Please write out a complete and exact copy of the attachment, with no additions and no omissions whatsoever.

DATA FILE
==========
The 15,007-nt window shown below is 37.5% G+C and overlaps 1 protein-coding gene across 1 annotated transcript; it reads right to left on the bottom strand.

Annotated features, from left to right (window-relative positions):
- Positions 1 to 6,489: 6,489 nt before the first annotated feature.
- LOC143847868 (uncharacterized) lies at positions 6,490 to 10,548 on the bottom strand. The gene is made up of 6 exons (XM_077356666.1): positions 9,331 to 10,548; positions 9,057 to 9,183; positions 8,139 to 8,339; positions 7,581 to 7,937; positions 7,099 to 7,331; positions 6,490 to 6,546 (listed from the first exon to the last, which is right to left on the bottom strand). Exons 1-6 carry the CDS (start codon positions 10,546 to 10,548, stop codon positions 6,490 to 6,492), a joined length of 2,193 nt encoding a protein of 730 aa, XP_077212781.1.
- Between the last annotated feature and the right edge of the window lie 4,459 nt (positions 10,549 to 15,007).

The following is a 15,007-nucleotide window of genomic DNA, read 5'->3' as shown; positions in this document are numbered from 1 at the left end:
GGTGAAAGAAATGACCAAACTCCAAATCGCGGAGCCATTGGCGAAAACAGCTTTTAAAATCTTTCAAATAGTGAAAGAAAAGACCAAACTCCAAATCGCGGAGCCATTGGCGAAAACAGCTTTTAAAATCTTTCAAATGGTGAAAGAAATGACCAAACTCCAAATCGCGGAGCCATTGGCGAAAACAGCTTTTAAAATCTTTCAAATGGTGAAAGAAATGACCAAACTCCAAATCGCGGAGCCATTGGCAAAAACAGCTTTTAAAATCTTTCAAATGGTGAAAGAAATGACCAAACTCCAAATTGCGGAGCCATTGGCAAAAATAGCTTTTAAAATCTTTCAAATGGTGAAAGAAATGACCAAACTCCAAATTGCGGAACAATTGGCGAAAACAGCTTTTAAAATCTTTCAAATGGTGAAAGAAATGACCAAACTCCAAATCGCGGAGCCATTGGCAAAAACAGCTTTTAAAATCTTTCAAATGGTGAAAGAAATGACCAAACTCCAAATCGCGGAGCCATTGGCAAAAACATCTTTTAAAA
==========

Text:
The 15,007-nt window shown below is 37.5% G+C and overlaps 1 protein-coding gene across 1 annotated transcript; it reads right to left on the bottom strand.

Annotated features, from left to right (window-relative positions):
- Positions 1 to 6,489: 6,489 nt before the first annotated feature.
- LOC143847868 (uncharacterized) lies at positions 6,490 to 10,548 on the bottom strand. The gene is made up of 6 exons (XM_077356666.1): positions 9,331 to 10,548; positions 9,057 to 9,183; positions 8,139 to 8,339; positions 7,581 to 7,937; positions 7,099 to 7,331; positions 6,490 to 6,546 (listed from the first exon to the last, which is right to left on the bottom strand). Exons 1-6 carry the CDS (start codon positions 10,546 to 10,548, stop codon positions 6,490 to 6,492), a joined length of 2,193 nt encoding a protein of 730 aa, XP_077212781.1.
- Between the last annotated feature and the right edge of the window lie 4,459 nt (positions 10,549 to 15,007).

The following is a 15,007-nucleotide window of genomic DNA, read 5'->3' as shown; positions in this document are numbered from 1 at the left end:
GGTGAAAGAAATGACCAAACTCCAAATCGCGGAGCCATTGGCGAAAACAGCTTTTAAAATCTTTCAAATAGTGAAAGAAAAGACCAAACTCCAAATCGCGGAGCCATTGGCGAAAACAGCTTTTAAAATCTTTCAAATGGTGAAAGAAATGACCAAACTCCAAATCGCGGAGCCATTGGCGAAAACAGCTTTTAAAATCTTTCAAATGGTGAAAGAAATGACCAAACTCCAAATCGCGGAGCCATTGGCAAAAACAGCTTTTAAAATCTTTCAAATGGTGAAAGAAATGACCAAACTCCAAATTGCGGAGCCATTGGCAAAAATAGCTTTTAAAATCTTTCAAATGGTGAAAGAAATGACCAAACTCCAAATTGCGGAACAATTGGCGAAAACAGCTTTTAAAATCTTTCAAATGGTGAAAGAAATGACCAAACTCCAAATCGCGGAGCCATTGGCAAAAACAGCTTTTAAAATCTTTCAAATGGTGAAAGAAATGACCAAACTCCAAATCGCGGAGCCATTGGCAAAAACATCTTTTAAAA